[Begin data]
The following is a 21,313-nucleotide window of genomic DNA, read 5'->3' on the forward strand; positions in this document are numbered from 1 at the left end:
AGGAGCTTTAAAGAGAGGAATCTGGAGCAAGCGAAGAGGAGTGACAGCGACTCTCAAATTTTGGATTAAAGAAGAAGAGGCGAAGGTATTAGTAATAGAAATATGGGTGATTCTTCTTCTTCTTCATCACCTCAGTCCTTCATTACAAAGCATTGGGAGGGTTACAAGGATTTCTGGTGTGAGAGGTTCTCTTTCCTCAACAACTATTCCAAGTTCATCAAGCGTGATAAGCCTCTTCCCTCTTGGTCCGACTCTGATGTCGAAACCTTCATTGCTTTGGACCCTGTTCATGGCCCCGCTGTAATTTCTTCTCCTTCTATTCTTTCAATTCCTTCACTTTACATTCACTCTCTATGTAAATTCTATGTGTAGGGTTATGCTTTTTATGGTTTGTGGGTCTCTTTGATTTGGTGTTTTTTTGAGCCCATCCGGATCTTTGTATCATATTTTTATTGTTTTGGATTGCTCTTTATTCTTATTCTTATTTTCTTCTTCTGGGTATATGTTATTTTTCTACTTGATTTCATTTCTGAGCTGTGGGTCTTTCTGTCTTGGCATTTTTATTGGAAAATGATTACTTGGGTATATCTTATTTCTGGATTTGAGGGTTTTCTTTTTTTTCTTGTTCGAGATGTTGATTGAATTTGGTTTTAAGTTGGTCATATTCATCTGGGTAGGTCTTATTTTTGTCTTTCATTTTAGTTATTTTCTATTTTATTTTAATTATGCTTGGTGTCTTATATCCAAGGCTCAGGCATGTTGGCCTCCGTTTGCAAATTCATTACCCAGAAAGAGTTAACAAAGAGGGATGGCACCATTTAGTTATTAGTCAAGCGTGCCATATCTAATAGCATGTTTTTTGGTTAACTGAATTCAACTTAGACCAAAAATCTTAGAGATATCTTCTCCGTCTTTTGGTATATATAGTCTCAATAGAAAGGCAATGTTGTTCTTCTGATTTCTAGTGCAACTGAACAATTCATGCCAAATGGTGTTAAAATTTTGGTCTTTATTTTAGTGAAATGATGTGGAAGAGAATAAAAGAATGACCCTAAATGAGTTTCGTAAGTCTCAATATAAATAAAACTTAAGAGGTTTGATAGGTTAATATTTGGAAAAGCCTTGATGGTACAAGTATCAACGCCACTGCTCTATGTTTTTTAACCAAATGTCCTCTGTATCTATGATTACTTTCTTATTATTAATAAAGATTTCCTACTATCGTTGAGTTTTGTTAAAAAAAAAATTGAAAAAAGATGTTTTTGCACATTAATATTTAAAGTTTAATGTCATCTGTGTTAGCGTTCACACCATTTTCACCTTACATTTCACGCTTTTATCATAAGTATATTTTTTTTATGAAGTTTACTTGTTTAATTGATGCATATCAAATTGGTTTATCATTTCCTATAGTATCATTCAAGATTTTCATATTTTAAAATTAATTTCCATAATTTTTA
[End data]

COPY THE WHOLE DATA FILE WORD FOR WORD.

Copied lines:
The following is a 21,313-nucleotide window of genomic DNA, read 5'->3' on the forward strand; positions in this document are numbered from 1 at the left end:
AGGAGCTTTAAAGAGAGGAATCTGGAGCAAGCGAAGAGGAGTGACAGCGACTCTCAAATTTTGGATTAAAGAAGAAGAGGCGAAGGTATTAGTAATAGAAATATGGGTGATTCTTCTTCTTCTTCATCACCTCAGTCCTTCATTACAAAGCATTGGGAGGGTTACAAGGATTTCTGGTGTGAGAGGTTCTCTTTCCTCAACAACTATTCCAAGTTCATCAAGCGTGATAAGCCTCTTCCCTCTTGGTCCGACTCTGATGTCGAAACCTTCATTGCTTTGGACCCTGTTCATGGCCCCGCTGTAATTTCTTCTCCTTCTATTCTTTCAATTCCTTCACTTTACATTCACTCTCTATGTAAATTCTATGTGTAGGGTTATGCTTTTTATGGTTTGTGGGTCTCTTTGATTTGGTGTTTTTTTGAGCCCATCCGGATCTTTGTATCATATTTTTATTGTTTTGGATTGCTCTTTATTCTTATTCTTATTTTCTTCTTCTGGGTATATGTTATTTTTCTACTTGATTTCATTTCTGAGCTGTGGGTCTTTCTGTCTTGGCATTTTTATTGGAAAATGATTACTTGGGTATATCTTATTTCTGGATTTGAGGGTTTTCTTTTTTTTCTTGTTCGAGATGTTGATTGAATTTGGTTTTAAGTTGGTCATATTCATCTGGGTAGGTCTTATTTTTGTCTTTCATTTTAGTTATTTTCTATTTTATTTTAATTATGCTTGGTGTCTTATATCCAAGGCTCAGGCATGTTGGCCTCCGTTTGCAAATTCATTACCCAGAAAGAGTTAACAAAGAGGGATGGCACCATTTAGTTATTAGTCAAGCGTGCCATATCTAATAGCATGTTTTTTGGTTAACTGAATTCAACTTAGACCAAAAATCTTAGAGATATCTTCTCCGTCTTTTGGTATATATAGTCTCAATAGAAAGGCAATGTTGTTCTTCTGATTTCTAGTGCAACTGAACAATTCATGCCAAATGGTGTTAAAATTTTGGTCTTTATTTTAGTGAAATGATGTGGAAGAGAATAAAAGAATGACCCTAAATGAGTTTCGTAAGTCTCAATATAAATAAAACTTAAGAGGTTTGATAGGTTAATATTTGGAAAAGCCTTGATGGTACAAGTATCAACGCCACTGCTCTATGTTTTTTAACCAAATGTCCTCTGTATCTATGATTACTTTCTTATTATTAATAAAGATTTCCTACTATCGTTGAGTTTTGTTAAAAAAAAAATTGAAAAAAGATGTTTTTGCACATTAATATTTAAAGTTTAATGTCATCTGTGTTAGCGTTCACACCATTTTCACCTTACATTTCACGCTTTTATCATAAGTATATTTTTTTTATGAAGTTTACTTGTTTAATTGATGCATATCAAATTGGTTTATCATTTCCTATAGTATCATTCAAGATTTTCATATTTTAAAATTAATTTCCATAATTTTTA